Any company which has a stated Sustainability agenda and follows it up with action and reporting is good for the planet, period!
But good companies often view ESG as a singular lens, with action areas defined under Decarbonization, Waste Management, Energy Conservation, Plastic Reduction, etc for a better planet. The best companies however delve deep and actualize each of the E, S & G as separate levers for an all-round coordinated action towards a sustainable and better planet.
Giving S a Shape
In 2015, the United Nations set out to create a bold agenda for sustainable action by 2030, through its 17 Sustainable Development Goals. This led to a common language of universal action to end poverty, protect the planet and improve the lives and prospects of everyone, everywhere. Everyone, everywhere lies at the heart of creating a better planet and that is where the SOCIAL lever comes in ESG, especially with a focus on especially these 8 SDGs:
2 areas that have seen massive large scale intent and action in organizations worldwide are SDG#5 Gender Equality through DEI efforts and SDG#4 Good Health & Wellbeing through EHS & Wellbeing efforts. Labour Rights, Ethical Supply Chains and other more contentious political areas such as Human Rights, Responsible Consumption, Local Production are areas that see sporadic action and are yet to become coordinated action by corporations at a global level.
As the world moves towards greater consciousness to protect the people and the planet, Social assumes increasing attention of investors, government, stakeholders and therefore the need to measure and track them becomes as imperative as measuring the Environmental levers of Decarbonization, Circularity, etc.
Available Accountability Frameworks with an S focus:
The SDGs were an invaluable Intent Statement to lead effort into organised action by Governments, Corporations and all major stakeholders.
Since then, different reporting frameworks have emerged to help Corporations set a comprehensive Sustainability Agenda and measure progress towards the 17 UN SDGs by 2030. We highlight 3 important frameworks below – The UN Global Compact, the GRI, ISO 26000.
1. The UN Global Compact
This is a voluntary initiative, based on CEO commitments to implement universal sustainability principles and measure progress towards UN SDGs. They are recognised by the UN and have articulated 10 principles of doing business for Corporate Sustainability that meets fundamental responsibilities in the areas of Human Rights, Labour, Environment and Anti-Corruption.
The 10 Principles of UN Global Compact for Corporate Sustainability are as follows:
Pr1: Businesses should support and respect the protection of internationally proclaimed human rights;
Pr2: Make sure that they are not complicit in human rights abuses.
Pr3: Businesses should uphold the freedom of association and the effective recognition of the right to collective bargaining;
Pr4: The elimination of all forms of forced and compulsory labour;
Pr5: The effective abolition of child labour; and
Pr6: The elimination of discrimination in respect of employment and occupation.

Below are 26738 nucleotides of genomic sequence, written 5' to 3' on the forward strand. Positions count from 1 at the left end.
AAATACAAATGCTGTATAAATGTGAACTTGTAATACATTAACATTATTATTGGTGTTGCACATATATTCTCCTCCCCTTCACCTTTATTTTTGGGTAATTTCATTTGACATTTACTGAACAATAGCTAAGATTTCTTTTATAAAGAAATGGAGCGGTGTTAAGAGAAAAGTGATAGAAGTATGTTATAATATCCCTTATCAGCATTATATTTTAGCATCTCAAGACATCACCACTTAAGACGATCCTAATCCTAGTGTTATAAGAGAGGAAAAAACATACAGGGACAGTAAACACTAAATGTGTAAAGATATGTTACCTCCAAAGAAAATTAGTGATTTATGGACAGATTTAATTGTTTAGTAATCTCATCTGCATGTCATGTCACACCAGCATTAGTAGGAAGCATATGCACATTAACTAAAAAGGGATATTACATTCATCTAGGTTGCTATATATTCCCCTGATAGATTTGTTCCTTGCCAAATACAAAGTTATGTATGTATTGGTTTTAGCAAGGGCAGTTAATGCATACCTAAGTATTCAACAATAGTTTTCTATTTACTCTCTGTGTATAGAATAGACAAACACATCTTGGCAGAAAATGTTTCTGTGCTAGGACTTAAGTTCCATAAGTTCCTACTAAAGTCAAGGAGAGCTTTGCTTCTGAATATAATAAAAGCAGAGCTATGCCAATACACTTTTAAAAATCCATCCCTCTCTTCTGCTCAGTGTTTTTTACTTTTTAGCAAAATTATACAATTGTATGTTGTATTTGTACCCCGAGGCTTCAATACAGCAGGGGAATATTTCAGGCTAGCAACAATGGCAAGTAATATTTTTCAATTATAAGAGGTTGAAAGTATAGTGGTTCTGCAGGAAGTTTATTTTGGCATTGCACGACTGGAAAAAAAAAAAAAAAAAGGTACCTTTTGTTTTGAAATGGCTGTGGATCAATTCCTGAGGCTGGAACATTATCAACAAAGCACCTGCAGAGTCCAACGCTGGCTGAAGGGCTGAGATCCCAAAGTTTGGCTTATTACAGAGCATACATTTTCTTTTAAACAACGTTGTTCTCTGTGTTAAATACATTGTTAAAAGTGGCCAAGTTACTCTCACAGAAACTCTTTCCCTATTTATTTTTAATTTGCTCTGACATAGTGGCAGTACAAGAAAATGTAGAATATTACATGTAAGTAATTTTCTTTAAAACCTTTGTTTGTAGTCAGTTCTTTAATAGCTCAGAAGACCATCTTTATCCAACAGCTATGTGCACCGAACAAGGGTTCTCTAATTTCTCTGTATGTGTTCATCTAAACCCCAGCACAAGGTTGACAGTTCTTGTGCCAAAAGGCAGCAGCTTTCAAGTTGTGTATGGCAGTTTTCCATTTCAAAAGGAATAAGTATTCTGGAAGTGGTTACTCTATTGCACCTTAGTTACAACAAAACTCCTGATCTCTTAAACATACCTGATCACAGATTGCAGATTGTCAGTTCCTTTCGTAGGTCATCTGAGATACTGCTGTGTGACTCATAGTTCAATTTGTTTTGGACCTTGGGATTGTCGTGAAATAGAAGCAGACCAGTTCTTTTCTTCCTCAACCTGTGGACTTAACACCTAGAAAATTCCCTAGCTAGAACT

Pr7: Businesses should support a precautionary approach to environmental challenges;
Pr8: Undertake initiatives to promote greater environmental responsibility; and
Pr9: Encourage the development and diffusion of environmentally friendly technologies.
Pr10: Businesses should work against corruption in all its forms, including extortion and bribery.
Under the UN Global Compact. Social is enshrined in Principles 1 – 6 & 10, addressing key issues under Human Rights, Labour & Anti – Corruption. Following these 10 Principles, is a 70-point checklist under each of those levers, to aid materiality assessment and progress measurement by companies in their corporate sustainability journey.
2. The Global Reporting Initiative
This is an independent, international organization, headquartered in Amsterdam that helps organizations take responsibility for their non-financial impacts, by providing them with a global common language to communicate those impacts. The GRI Standards is currently the world’s most widely used standards for ESG reporting by businesses, investors, policymakers, civil society, labour organizations and other experts. GRI has worldwide presence to also cater to local requirements and contexts.
The GRI Standards are a modular system comprised of three series of Standards to be used together: Universal Standards, Sector Standards, and Topic Standards.
GRI Universal Standards
3. The ISO 26000
These are a set of international guidelines that companies globally could follow to manage their social responsibility and sustainability issues in an integrated manner, across economic, environmental, ethical and societal dimensions.
The ISO 26000 lays down the following 7 principles and associated assessment frameworks:
- Ethical Behaviour
- Respect for Stakeholder Interests
- Respect for the Rule of Law
- Respect for International Norms of Behaviour
- Respect for Human Rights
How AmploGlobal can partner in Materiality, Risk & Impact Assessment
The space of Materiality Assessment & Impact Measurement in ESG has seen heightened awareness and action in recent times. Need of the hour is to integrate every lever of sustainability deeply into operational practices to profitably reduce risk, creating business perpetuity, using smart sustainability services.
Prior to ESG reporting, Organizations need to do the key step of Sustainability Risk assessment in Business transformation. And this is where Amplo Global with its AmploFly4.0™ platform is geared to help organizations serious about the ESG commitment ensure the key step of Materiality Assessment and then reporting as per the framework that suits their context best.
Contact Amplo Global today and let AmploFly4_Social help you articulate a BOLD and MEASURABLE Social Action Plan !
Blog by Indrani Chakraborty
Global DEI & Transformation Leader, AmploGlobal